12 cups (generous) 1-inch cubes of day-old rustic or ciabatta bread with crust (about1 1/4 pounds)

2 large eggs

1 1/2 teaspoons fine sea salt

1 teaspoon coarsely ground black pepper

1 cup (or more) low-salt chicken broth

Preheat oven to 350 degrees. Rub baking sheet with olive oil. Scatter squash on sheet in single layer; toss with a little olive oil and sprinkle lightly with salt and pepper. Roast squash until tender, stirring occasionally, about 55 minutes. Transfer to large bowl; cool.

Melt butter in heavy large skillet over medium heat. Add onions, celery, and fennel. Saute until golden brown and then add sausage. Saute until vegetables are tender and sausage is cooked through, breaking up sausage with fork, about 10 minutes. Add all herbs; saute a bit longer. Add to bowl with squash.

With oven still at 350 degrees, divide bread between two rimmed baking sheets. Bake until bread is crusty but not hard, reversing sheets after five minutes, 10 to 12 minutes total. Transfer to very large bowl and cool.

Butter 13-by-9-by-2-inch baking dish. Add vegetable mixture to bread. Whisk salt and pepper into small bowl with 1 cup broth.

Add egg mixture to stuffing, tossing to combine evenly and adding more broth by 1/4 cup full if dry. Transfer stuffing to prepared dish.

Bake stuffing uncovered until cooked through and brown and crusty on top, 60 minutes. Let stand 10 minutes.

Serves 10.

Heather Mattioni, chef at 391 South Main Restaurant in Gloversville, says the following dish is a "new tradition" that has started to catch on.

"It's delicious, sweet and creamy," she said. "It's a perfect side dish that everyone will love."

CORN?BREAD?CASSEROLE

1/2 cup butter, melted

2 eggs, beaten

1 (8.5 ounce) package of honey cornbread and muffin mix

1 pound bag of frozen corn (cook before using)

1 (14-ounce) can of creamed corn

1 cup sour cream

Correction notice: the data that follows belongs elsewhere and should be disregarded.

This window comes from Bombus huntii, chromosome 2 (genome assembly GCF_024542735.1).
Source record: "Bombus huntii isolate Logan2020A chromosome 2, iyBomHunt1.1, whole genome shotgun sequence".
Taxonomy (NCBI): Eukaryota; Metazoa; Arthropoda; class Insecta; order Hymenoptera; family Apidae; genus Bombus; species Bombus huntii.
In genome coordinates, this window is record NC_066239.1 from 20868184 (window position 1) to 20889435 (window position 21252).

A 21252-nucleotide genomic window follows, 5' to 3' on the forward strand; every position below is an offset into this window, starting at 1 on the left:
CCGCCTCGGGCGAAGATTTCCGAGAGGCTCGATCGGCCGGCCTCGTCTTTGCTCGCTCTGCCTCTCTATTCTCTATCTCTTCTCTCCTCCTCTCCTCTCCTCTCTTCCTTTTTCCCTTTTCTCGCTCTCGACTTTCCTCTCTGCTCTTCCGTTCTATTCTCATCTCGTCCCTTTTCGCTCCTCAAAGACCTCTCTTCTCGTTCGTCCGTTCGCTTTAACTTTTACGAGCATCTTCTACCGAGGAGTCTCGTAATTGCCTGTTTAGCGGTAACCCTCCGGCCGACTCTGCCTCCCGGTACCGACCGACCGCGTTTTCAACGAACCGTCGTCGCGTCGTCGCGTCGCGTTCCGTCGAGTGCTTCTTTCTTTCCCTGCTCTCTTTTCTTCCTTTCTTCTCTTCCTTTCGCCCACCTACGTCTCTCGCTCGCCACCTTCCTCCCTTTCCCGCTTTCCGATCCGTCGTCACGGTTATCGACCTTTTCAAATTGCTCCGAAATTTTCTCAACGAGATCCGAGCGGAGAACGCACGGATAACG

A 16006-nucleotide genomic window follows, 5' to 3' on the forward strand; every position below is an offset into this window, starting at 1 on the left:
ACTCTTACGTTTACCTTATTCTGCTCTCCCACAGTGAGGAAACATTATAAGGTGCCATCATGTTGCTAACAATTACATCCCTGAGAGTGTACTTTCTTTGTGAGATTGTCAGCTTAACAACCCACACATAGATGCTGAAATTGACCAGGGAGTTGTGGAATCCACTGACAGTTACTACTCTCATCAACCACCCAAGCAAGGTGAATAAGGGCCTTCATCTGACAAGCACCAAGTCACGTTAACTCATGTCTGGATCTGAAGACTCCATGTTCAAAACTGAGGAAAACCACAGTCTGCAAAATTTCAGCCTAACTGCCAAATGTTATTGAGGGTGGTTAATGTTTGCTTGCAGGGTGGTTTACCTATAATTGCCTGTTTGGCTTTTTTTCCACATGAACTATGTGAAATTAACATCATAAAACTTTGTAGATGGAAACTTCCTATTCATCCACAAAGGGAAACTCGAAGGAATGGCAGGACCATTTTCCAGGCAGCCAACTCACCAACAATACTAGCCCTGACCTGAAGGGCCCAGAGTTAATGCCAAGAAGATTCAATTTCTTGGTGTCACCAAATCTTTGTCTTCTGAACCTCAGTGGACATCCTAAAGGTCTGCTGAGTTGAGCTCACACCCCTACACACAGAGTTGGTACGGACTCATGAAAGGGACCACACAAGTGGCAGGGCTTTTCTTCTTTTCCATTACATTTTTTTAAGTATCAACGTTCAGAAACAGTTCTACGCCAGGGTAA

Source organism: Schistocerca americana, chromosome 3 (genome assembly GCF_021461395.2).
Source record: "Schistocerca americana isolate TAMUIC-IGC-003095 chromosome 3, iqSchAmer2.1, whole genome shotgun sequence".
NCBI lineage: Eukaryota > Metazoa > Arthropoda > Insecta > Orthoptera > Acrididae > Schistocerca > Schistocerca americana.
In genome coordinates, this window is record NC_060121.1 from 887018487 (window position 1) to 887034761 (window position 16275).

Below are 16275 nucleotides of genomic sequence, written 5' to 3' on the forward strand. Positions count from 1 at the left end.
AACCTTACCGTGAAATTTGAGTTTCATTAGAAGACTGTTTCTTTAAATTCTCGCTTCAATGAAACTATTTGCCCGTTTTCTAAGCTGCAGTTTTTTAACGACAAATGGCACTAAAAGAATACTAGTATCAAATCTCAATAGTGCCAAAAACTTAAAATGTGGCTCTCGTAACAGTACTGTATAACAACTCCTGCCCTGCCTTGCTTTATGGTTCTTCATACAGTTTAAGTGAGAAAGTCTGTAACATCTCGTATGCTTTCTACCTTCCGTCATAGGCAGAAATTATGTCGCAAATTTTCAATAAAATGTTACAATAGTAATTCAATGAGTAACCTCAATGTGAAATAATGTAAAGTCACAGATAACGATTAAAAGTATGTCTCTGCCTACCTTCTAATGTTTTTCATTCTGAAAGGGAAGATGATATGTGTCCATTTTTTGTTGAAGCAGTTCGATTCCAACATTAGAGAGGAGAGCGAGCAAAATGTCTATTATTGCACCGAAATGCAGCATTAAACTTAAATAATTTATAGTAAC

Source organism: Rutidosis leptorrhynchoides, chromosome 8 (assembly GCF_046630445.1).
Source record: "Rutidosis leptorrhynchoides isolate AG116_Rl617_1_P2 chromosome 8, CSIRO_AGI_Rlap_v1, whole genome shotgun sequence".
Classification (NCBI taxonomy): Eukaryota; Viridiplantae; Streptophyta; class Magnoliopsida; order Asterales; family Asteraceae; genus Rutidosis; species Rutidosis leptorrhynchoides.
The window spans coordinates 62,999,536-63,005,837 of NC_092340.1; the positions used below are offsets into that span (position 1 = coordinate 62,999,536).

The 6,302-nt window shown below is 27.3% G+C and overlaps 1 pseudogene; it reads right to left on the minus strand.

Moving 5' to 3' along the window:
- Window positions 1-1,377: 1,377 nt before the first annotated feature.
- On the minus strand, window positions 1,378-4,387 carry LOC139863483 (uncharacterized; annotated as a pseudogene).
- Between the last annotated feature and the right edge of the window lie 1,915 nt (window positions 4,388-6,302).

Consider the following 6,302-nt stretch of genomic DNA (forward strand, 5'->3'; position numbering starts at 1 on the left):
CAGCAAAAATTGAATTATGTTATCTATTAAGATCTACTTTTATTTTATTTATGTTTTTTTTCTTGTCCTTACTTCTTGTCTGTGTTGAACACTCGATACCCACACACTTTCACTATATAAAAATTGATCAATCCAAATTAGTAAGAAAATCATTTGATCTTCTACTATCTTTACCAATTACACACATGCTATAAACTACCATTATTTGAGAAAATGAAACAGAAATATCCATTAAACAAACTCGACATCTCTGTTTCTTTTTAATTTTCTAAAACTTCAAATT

1/2 white onion

1 clove garlic

1 small container of fried onions

Preheat oven to 350 degrees and lightly grease a 9-by-9-inch baking dish.

In a medium bowl, combine butter, eggs, corn bread mix, whole and creamed corn, onion, garlic and sour cream. Spoon mixture into prepared dish. Top with fried onions.

Bake for 45 minutes in the preheated oven, or until the top is golden brown.

Crystal Stewart of Johnstown shared this recipe for roasted sweet potatoes. Stewart is the regional agriculture specialist with Cornell Cooperative Extension's Capital District Vegetable and Small Fruit Program, and a member of the Board of Trustees of Mohawk Harvest Cooperative Market in Gloversville.

"Local sweet potatoes offer more variety of color, texture and flavor than those found in a traditional grocery store," Stewart said. "Roasting caramelizes the sugars in the potatoes and the local maple syrup."

ROASTED?MAPLE GLAZED?SWEET?POTATOES

4 small sweet potatoes (or 2 large), peeled and cut into 1-inch cubes

1/8 cup grade B maple syrup (which is darker and has more maple flavor), or more to taste

2 tablespoons extra virgin olive oil

2 teaspoons kosher salt, plus more for seasoning

1 teaspoon freshly ground black pepper, plus more for seasoning

Preheat oven to 400 degrees.

In a large bowl, add the sweet potatoes, 2 tablespoons of the maple syrup, 2 tablespoons of the olive oil, 2 teaspoons salt and 1 teaspoon pepper. Mix to evenly coat the potatoes and arrange on a sheet tray.

Roast until caramelized, golden brown and soft, about 20 to 30 minutes. Be sure to check them after 15 minutes and stir, if needed. Serve warm.